Tuesday, July 31, 2012

Consent "Plus"

In my last blog post I addressed the issue of harm.  Many people argue that an action should be considered moral if it does not harm anyone else.  I provided the example of two Peeping Toms to demonstrate that lack of harm, in and of itself, is insufficient to determine the morality of an action.  A similar concept that often arises hand in hand with the harm principle is that of consent.  Under this principle, an action is morally permissible if all parties affected by it give their knowing and voluntary consent.

The same question is properly asked of this alleged justification that was asked of the harm principle: “Is consent in and of itself sufficient to render an action morally permissible?”  As with harm, an example illustrates why this question clearly must be answered in the negative.

No Harm, No Foul

I am sure you have heard the expression, “No harm, No foul.”  If an action does not hurt anyone, then it is no big deal.  Don’t sweat it, so to speak.  Sometimes this expression is used somewhat playfully, like in a pick-up basketball game when someone gets accidentally knocked to the ground but rises unhurt.  No harm, no foul.  But other times this principle is used in more significant moral contexts.  It is often referred to as the “harm principle”: A person is free to behave in whatever manner he or she chooses so long as the behavior does not harm anyone else.  While the actual phraseology of “no harm, no foul” rarely appears in these moral arguments, the concept remains the same.

Wednesday, July 18, 2012

The Basic Logic of Coherence

I am not sure I could devise a better example of blatant logical error than what I recently read in the article linked below.  To make it worse, it occurs in two consecutive sentences, making the flaw all the more obvious.  Here is what the author said:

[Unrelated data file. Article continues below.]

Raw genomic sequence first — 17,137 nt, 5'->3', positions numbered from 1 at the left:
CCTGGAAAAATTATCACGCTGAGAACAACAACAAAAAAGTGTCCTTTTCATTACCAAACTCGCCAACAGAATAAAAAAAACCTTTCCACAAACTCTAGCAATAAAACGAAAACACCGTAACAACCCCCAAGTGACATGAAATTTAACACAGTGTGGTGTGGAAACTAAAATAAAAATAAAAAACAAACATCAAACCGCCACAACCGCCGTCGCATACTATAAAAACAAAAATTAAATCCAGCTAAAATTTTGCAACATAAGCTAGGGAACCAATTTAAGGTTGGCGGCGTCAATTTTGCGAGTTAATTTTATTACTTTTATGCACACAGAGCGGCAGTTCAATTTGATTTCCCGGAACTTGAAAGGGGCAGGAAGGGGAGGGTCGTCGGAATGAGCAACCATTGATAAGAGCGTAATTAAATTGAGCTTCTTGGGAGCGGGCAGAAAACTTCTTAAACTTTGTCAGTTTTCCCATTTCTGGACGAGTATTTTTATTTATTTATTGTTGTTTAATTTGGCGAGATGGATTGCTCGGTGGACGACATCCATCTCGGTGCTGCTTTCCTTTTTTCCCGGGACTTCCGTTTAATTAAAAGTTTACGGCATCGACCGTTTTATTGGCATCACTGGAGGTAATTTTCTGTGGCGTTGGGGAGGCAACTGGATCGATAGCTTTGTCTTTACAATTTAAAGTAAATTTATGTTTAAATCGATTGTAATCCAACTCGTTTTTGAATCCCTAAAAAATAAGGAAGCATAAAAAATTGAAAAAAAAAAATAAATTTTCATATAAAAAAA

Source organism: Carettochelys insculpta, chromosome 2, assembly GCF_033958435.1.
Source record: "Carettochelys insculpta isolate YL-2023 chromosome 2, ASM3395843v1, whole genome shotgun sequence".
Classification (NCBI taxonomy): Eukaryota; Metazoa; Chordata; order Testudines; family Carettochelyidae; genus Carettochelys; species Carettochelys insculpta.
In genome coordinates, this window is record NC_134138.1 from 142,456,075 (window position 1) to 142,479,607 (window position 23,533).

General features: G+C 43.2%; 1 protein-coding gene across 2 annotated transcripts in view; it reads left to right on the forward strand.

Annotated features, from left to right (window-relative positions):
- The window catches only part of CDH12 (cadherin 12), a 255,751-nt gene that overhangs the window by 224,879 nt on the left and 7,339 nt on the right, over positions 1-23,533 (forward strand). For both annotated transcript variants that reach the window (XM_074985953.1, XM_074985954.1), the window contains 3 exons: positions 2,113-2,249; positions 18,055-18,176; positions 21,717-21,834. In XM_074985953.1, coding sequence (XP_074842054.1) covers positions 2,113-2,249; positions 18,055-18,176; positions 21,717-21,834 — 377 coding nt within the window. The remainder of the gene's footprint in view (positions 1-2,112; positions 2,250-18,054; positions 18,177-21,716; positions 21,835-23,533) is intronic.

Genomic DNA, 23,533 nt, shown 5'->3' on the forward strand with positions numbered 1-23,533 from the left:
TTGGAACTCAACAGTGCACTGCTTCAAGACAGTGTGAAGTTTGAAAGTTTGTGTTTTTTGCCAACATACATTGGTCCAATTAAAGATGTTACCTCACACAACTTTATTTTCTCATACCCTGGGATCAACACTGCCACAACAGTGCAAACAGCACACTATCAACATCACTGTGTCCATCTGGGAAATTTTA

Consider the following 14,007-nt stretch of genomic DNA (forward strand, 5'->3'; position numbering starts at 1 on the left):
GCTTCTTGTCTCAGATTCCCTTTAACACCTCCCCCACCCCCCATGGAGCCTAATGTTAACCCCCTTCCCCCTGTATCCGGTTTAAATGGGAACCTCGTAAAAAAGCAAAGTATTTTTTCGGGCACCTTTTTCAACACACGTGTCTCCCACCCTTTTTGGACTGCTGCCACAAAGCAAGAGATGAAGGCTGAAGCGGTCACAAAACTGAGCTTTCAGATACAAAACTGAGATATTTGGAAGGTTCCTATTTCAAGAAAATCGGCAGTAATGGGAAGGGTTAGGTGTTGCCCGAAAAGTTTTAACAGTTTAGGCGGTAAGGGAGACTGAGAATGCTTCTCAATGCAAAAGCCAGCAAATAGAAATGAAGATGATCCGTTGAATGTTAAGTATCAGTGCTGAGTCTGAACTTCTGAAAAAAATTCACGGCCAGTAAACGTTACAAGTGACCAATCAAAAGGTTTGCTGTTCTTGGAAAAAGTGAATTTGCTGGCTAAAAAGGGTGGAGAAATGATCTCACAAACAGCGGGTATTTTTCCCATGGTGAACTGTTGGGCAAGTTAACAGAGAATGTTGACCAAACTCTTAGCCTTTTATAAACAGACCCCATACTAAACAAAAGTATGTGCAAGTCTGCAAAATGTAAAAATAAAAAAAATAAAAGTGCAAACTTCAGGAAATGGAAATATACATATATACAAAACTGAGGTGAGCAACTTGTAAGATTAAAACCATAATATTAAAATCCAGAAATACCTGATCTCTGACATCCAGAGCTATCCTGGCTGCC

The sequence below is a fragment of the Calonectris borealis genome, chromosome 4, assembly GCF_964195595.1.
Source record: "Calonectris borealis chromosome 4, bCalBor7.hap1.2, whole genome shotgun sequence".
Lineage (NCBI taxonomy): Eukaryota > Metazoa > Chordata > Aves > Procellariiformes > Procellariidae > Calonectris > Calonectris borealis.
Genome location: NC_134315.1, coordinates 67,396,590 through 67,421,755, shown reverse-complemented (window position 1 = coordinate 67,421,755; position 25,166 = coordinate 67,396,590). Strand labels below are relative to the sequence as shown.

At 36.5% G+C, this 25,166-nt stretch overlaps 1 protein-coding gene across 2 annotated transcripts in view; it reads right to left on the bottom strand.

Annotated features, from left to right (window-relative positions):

“Organizations that seek to curtail the rights of any demographic should be disbanded, ridiculed or lose their tax-exemption status.

“I believe that the right of people to live in a manner of their choosing, self-evidently excludes any right to prevent others from living how they choose.”

For those of you who still do not see the problem, it may help to reverse the order of the sentences and offer some brief commentary.

Tuesday, July 03, 2012

The Dangerous Meme

Unfortunately, it is all too common for people to simply repeat something that they once heard without first investigating whether it is true.  When we are talking about our friends and neighbors, this is called “gossip.” But when people engage in this type of behavior in the intellectual marketplace, unfortunately very few folks are willing to respectfully call them on it, leading to more misinformation being spread and accepted by the masses as the truth.

This is how political campaigns are run or ideological drives are pushed.  Start an overly simplistic (and usually misleading) slogan and spread it all over the internet.  Before too long, everyone believes it is true.

I recently came across a similar phenomenon in a discussion on a Yahoo! News article with a gentleman named “Ryan.”  Ryan proposed, without offering support, that “science tells us” that “something can come from nothing for no reason.”  The first question that occurs to me when people make comments like this is what they even mean by “science.”  Science is a discipline, not a person.  In fact, it is a collection of multiple disciplines.  A discipline cannot “tell” us anything.  It cannot speak.